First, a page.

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Bayesian nonparametric Principal Component Analysis

Bayesian nonparametric Principal Component Analysis

Fig. 6 Clustering results for the 200 first images of the MNIST database for digits 6 and 7. encoded as a vector in lexicographic order where pixels with null variance (i.e., pixels mainly located in the image corners) have been removed, leading to observa- tion vectors of dimension D = 572. The objective of this experiment is to evaluate the need and impact for dimension reduction for this binary classification task. The results provided by the proposed method are compared with those obtained by using an expectation-maximization (EM) algorithm 2 as well as an MCMC al- gorithm, both inferring the parameters associated with the conventional Gaussian mixture model ( 41 ) described above. Both algorithms, denoted respectively by GMM-EM and GMM-MCMC, are preceded by a supervised dimension reduction preprocessing which consists in computing the first K principal components, for a wide set of dimensions K. We emphasize that the proposed BNP-PCA approach combined to an MCMC algorithm for inference addresses jointly the dimension re- duction and classification tasks as well as it identifies the dimension of the relevant latent subspace and estimates the noise level.
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Conditional functional principal components analysis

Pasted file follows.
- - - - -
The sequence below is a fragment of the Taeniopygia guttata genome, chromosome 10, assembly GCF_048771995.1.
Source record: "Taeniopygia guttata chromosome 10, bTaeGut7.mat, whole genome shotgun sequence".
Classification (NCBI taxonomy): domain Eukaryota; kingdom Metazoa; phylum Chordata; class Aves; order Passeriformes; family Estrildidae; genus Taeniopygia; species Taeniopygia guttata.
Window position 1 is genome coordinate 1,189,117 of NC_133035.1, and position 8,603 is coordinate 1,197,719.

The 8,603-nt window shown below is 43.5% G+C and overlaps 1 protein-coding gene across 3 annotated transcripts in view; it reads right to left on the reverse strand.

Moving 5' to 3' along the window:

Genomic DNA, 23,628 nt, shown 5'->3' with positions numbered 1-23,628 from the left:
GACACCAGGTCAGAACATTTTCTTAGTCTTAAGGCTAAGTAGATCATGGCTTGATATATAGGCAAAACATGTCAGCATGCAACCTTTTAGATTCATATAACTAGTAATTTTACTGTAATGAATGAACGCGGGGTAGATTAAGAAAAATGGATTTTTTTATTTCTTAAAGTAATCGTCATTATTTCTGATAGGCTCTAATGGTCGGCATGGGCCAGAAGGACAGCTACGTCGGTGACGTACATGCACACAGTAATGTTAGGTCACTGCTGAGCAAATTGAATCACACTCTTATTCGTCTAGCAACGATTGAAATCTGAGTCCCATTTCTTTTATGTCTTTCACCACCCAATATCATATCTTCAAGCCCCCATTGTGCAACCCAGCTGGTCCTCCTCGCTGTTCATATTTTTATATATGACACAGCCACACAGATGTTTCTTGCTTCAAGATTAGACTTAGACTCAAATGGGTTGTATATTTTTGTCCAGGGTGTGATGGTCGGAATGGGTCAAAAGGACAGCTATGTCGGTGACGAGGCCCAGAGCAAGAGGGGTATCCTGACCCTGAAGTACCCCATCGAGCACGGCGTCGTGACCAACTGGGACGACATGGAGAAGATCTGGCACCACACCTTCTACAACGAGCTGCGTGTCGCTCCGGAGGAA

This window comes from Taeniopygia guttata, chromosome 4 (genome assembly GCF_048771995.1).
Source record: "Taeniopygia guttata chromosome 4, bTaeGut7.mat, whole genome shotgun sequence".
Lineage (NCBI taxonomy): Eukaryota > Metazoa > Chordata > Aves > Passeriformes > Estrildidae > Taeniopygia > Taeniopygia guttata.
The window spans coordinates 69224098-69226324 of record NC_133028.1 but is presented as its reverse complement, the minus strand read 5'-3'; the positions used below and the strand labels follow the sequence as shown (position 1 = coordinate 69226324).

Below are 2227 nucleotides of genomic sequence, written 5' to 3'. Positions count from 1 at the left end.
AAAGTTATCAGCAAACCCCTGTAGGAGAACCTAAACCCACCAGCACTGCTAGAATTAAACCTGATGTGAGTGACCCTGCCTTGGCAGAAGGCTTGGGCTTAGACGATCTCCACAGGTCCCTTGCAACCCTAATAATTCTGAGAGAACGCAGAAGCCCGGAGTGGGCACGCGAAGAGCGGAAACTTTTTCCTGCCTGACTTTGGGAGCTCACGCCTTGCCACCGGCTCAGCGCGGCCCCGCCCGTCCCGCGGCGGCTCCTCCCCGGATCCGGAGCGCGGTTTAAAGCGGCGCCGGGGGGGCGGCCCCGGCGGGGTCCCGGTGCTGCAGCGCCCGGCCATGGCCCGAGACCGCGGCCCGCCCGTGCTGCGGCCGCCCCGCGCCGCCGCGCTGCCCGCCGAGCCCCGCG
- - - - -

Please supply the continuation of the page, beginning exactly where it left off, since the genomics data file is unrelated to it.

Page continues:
Conditional functional principal components analysis

2.1 The conditional Karhunen-Lo` eve expansion The Karhunen-Lo`eve expansion (Lo`eve, 1978, Castro et al. 1986), also called empirical orthogonal functions in climatology (Preisendorfer and Mobley, 1988), is a direct extension of the principal components analysis when the observations are realizations of a random function. It can be seen as an optimal linear decomposition, according to a variance criterion, of the ran- dom function Y in a finite dimension functional space. This finite dimension space is spanned by the eigenfunctions associated to the largest values of the covariance operator of Y.
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Additive Manufacturing Along Principal Stress Lines

Additive Manufacturing Along Principal Stress Lines

visualize the natural force flow of an applied load through a structural system, 28 which approximately indicates the de- sirable material continuity for a given design domain. 29 The study of stress lines is related to Michell’s classical studies on structural optimization. 30 Michell’s theory states that a framework S within a region of space R resisting a loading Q will be of minimal volume if (1) any of its members are stressed up to their maximal allowable compression or tension stress; and (2) members of S are subjected to the same strain e in absolute value, with e defined as the maximum allowable strain within R. As denoted by Chen, 8 Hemp, 31 or Strang and Kohn, 32 such conditions imply that the members of S will lie along the lines of principal strains within R. Since stress and strain have the same principal directions, as Hooke’s law in linear elasticity for isotropic material indi- cates, the structures derived from principle stress line meth- ods are related to the optimal structures theorized by Michell, providing an explanation to the design convergence that is typically evident between the results of classical optimization methods (Fig. 5.2, 5.3) and both the principal stress lines (Fig. 5.4) and the Michell structures (Fig. 5.1) of the corre- sponding design domain. 33